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Gilmore relationship drama hits its apex in “Wedding Bell Blues” and “Say Something

Above screenshot: Gilmore Girls. Below photo: Warner Bros./Delivered by Online USA/Getty Images
Above screenshot: Gilmore Girls. Below photo: Warner Bros./Delivered by Online USA/Getty Images
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“Wedding Bell Blues,” season five, episode 13, originally aired 2/8/2005 

The buildup to the drama implosion “Wedding Bell Blues” is nothing less than masterful. Luke’s inability to fit into the Gilmores’ world. Stupid Christopher’s still-active pining for Lorelai. Lorelai and Luke’s young so still tenuous relationship. Rory’s crush on Logan. The reconciliation of Richard and Emily. It’s like the show learned its lessons from the lesser “Tick Tock Boom” and “Afterboom” to be able to give us a pair of knockout episodes like “Wedding Bell Blues” and “Say Something.”

Emily, in particular, pulls off being both a sympathetic character here, while also playing the villain. I keep studying Kelly Bishop to see how she’s able to pull something like that off, how she can adorably be getting drunk the night before her second wedding and freaking out about it the day of, picture of besotted sophisticated bride at the wedding itself, will also so icy cold to Luke you almost have to turn away from the screen, it’s so uncomfortable. All this tension is obviously building up into an explosion, which the episode pays off with only a few minutes to spare.

As we were reminded last week, the worst thing you can do in a TV relationship is hide something. Here Lorelai’s secret tequila night with Christopher is bound to come out almost immediately. What’s worse is that there is obviously something there to hide, otherwise why hide it? Lorelai’s unresolved feelings for Christopher will take a while to unravel, but I’m on Luke’s side here: He has every right to be upset. He’s also absolutely right; he has been there for Rory about a million more times than Christopher has.


Christopher, in his over-privileged, unenlightened self, thinks that he and Lorelai should be together because he and Lorelai should be together. His big play is to show up at an event he’s invited to. It’s the worst sense of entitlement, that he can only see things as they relate to him, never mind the fact that Lorelai is obviously happy with Luke so breaking them up will not be the best thing for her. “This wasn’t the way I wanted this to go down.” Story of Christopher’s life, I swear.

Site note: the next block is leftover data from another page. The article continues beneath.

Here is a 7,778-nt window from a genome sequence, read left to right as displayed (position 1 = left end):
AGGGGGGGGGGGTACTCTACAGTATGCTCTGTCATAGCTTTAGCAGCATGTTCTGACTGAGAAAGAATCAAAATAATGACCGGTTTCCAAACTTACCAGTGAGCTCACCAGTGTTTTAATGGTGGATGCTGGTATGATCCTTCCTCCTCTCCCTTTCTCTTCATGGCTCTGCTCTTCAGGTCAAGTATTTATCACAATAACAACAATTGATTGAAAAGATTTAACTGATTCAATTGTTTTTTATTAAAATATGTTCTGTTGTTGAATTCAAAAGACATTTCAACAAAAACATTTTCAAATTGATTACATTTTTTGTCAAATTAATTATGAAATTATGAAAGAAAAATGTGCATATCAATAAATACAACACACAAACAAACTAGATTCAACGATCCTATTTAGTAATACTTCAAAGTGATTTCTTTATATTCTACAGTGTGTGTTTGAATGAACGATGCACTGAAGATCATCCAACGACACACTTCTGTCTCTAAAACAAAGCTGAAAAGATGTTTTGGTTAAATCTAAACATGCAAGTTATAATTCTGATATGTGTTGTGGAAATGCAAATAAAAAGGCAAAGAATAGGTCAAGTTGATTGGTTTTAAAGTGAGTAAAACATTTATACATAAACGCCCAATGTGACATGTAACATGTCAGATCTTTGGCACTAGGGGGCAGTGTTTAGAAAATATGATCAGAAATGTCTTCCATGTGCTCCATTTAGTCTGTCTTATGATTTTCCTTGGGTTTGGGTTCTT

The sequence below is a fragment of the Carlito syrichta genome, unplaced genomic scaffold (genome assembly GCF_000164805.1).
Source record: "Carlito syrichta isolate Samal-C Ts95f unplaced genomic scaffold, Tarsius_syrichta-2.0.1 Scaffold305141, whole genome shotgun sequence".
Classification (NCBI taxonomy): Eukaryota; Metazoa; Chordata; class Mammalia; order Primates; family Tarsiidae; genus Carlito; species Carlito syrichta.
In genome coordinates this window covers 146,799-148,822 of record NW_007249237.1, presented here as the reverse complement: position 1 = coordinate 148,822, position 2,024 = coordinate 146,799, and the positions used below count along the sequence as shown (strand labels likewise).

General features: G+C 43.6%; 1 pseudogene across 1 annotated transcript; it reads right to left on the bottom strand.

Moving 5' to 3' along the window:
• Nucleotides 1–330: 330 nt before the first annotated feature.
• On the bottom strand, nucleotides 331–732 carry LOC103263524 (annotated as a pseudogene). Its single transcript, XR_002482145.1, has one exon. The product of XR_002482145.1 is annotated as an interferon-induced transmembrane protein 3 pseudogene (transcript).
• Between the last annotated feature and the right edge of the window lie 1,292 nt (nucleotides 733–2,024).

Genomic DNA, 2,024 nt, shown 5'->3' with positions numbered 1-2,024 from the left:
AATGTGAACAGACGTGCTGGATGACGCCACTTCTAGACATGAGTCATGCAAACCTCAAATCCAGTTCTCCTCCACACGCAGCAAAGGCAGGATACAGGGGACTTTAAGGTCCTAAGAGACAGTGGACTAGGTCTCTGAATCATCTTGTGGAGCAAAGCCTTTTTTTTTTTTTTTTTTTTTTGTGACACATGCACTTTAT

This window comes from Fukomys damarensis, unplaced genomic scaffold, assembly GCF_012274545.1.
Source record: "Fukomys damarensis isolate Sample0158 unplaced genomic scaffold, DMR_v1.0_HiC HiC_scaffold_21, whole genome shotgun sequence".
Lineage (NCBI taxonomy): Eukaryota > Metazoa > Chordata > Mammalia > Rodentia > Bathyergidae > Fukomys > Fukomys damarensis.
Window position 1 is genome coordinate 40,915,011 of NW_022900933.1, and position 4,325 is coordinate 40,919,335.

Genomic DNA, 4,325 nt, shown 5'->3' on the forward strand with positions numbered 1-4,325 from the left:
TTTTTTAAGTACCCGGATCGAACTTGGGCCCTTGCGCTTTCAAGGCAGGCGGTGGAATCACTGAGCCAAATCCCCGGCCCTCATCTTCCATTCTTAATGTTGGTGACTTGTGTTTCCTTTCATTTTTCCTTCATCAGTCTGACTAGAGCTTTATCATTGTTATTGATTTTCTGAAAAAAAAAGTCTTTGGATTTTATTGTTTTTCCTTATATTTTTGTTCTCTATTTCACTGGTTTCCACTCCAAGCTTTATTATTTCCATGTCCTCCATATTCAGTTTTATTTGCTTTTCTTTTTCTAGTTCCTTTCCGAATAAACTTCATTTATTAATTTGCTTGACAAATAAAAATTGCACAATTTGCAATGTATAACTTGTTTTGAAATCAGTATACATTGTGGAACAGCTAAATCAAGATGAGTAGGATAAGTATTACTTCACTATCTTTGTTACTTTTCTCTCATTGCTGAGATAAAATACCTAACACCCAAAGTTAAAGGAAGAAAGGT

The eternally beloved Rory is similarly entitled: Why wouldn’t Logan want to ask her out when every guy she’s ever liked in her life has liked her back? And even Logan can immediately see through her weak “keep it casual” ploy, and her attempt to replicate the Life And Death Brigade (Stealing champagne! Moving the party!) is just awkward, because it’s not who she is. She’ll fit in much better with that crowd as time passes, but for now, she’s a good girl trying for an unconvincing bad girl role. It was nice to see Lorelai actually scold her in a motherly fashion for once, though. All the yelling actually helps build the drama crescendo to its breaking point, when wonderful Marilyn drags everyone in for pictures (“You can’t keep Anglo Saxons waiting for cake. They start to form more clubs.”) and Lorelai cuts her mother to the quick with five sharp words. Take a deep breath, viewer; you’ve earned it.

“Say Something,” season five, episode 14, originally aired 2/15/2005 

In fact, the wallowing of “Say Something” just means more after the frenetic energy of “Wedding Bell Blues,” so much so that we might as well be hibernating in her room with Lorelai. It’s an epic one-two punch by the Palladinos (Amy for “WBB” and Daniel here), the glory of the Gilmores’ wedding followed by Lorelai at the lowest point we’ve ever seen her. I could say this most weeks, but it remains a travesty of TV justice that Lauren Graham never got nominated for an Emmy, as her quick-witted, fast-talking self gets immediately deflated by the loss of Luke, all the liveliness pouring out of her like air escaping a cheerful balloon.